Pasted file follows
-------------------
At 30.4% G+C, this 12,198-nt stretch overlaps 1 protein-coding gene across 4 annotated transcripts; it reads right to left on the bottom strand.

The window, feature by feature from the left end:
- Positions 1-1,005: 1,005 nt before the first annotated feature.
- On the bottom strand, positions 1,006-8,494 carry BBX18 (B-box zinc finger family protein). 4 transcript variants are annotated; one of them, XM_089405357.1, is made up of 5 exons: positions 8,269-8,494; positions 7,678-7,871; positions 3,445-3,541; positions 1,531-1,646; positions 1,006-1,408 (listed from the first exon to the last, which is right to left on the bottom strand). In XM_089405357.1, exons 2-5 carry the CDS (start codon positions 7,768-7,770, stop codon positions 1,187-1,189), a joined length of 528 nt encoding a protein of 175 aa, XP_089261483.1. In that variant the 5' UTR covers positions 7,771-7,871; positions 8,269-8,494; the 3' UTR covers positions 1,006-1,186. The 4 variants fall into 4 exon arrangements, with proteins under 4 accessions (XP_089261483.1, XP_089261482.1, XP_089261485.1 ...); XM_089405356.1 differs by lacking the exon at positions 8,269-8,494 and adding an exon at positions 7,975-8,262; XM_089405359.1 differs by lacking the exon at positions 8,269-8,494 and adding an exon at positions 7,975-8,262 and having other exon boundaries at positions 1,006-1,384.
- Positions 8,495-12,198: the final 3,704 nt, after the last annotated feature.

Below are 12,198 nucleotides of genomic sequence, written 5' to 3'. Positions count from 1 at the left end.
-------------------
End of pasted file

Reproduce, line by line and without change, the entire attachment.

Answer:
At 30.4% G+C, this 12,198-nt stretch overlaps 1 protein-coding gene across 4 annotated transcripts; it reads right to left on the bottom strand.

The window, feature by feature from the left end:
- Positions 1-1,005: 1,005 nt before the first annotated feature.
- On the bottom strand, positions 1,006-8,494 carry BBX18 (B-box zinc finger family protein). 4 transcript variants are annotated; one of them, XM_089405357.1, is made up of 5 exons: positions 8,269-8,494; positions 7,678-7,871; positions 3,445-3,541; positions 1,531-1,646; positions 1,006-1,408 (listed from the first exon to the last, which is right to left on the bottom strand). In XM_089405357.1, exons 2-5 carry the CDS (start codon positions 7,768-7,770, stop codon positions 1,187-1,189), a joined length of 528 nt encoding a protein of 175 aa, XP_089261483.1. In that variant the 5' UTR covers positions 7,771-7,871; positions 8,269-8,494; the 3' UTR covers positions 1,006-1,186. The 4 variants fall into 4 exon arrangements, with proteins under 4 accessions (XP_089261483.1, XP_089261482.1, XP_089261485.1 ...); XM_089405356.1 differs by lacking the exon at positions 8,269-8,494 and adding an exon at positions 7,975-8,262; XM_089405359.1 differs by lacking the exon at positions 8,269-8,494 and adding an exon at positions 7,975-8,262 and having other exon boundaries at positions 1,006-1,384.
- Positions 8,495-12,198: the final 3,704 nt, after the last annotated feature.

Below are 12,198 nucleotides of genomic sequence, written 5' to 3'. Positions count from 1 at the left end.